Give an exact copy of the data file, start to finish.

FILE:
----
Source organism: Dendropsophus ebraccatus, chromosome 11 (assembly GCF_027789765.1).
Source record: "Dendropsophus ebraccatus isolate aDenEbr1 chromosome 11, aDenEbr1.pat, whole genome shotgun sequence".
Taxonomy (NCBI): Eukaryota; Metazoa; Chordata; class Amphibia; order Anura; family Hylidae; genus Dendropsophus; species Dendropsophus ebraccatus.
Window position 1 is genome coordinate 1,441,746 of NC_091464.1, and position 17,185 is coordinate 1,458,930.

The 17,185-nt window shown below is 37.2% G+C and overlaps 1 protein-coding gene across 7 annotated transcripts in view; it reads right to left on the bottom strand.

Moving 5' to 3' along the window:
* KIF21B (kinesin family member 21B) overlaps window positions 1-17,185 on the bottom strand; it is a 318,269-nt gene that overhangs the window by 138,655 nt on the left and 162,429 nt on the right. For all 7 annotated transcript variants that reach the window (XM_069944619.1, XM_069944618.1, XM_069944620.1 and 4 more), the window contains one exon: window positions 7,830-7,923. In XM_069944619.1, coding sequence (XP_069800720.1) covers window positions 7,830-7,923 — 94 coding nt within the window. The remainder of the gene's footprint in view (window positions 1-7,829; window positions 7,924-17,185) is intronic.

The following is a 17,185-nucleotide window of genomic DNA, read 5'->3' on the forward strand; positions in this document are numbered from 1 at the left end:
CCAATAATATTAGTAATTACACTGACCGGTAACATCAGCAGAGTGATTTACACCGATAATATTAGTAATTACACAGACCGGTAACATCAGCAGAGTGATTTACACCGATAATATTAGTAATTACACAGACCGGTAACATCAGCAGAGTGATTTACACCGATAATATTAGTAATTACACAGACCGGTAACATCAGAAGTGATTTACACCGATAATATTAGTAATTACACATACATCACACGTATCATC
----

Source organism: Dendropsophus ebraccatus, chromosome 11 (assembly GCF_027789765.1).
Source record: "Dendropsophus ebraccatus isolate aDenEbr1 chromosome 11, aDenEbr1.pat, whole genome shotgun sequence".
Taxonomy (NCBI): Eukaryota; Metazoa; Chordata; class Amphibia; order Anura; family Hylidae; genus Dendropsophus; species Dendropsophus ebraccatus.
Window position 1 is genome coordinate 1,441,746 of NC_091464.1, and position 17,185 is coordinate 1,458,930.

The 17,185-nt window shown below is 37.2% G+C and overlaps 1 protein-coding gene across 7 annotated transcripts in view; it reads right to left on the bottom strand.

Moving 5' to 3' along the window:
* KIF21B (kinesin family member 21B) overlaps window positions 1-17,185 on the bottom strand; it is a 318,269-nt gene that overhangs the window by 138,655 nt on the left and 162,429 nt on the right. For all 7 annotated transcript variants that reach the window (XM_069944619.1, XM_069944618.1, XM_069944620.1 and 4 more), the window contains one exon: window positions 7,830-7,923. In XM_069944619.1, coding sequence (XP_069800720.1) covers window positions 7,830-7,923 — 94 coding nt within the window. The remainder of the gene's footprint in view (window positions 1-7,829; window positions 7,924-17,185) is intronic.

The following is a 17,185-nucleotide window of genomic DNA, read 5'->3' on the forward strand; positions in this document are numbered from 1 at the left end:
CCAATAATATTAGTAATTACACTGACCGGTAACATCAGCAGAGTGATTTACACCGATAATATTAGTAATTACACAGACCGGTAACATCAGCAGAGTGATTTACACCGATAATATTAGTAATTACACAGACCGGTAACATCAGCAGAGTGATTTACACCGATAATATTAGTAATTACACAGACCGGTAACATCAGAAGTGATTTACACCGATAATATTAGTAATTACACATACATCACACGTATCATC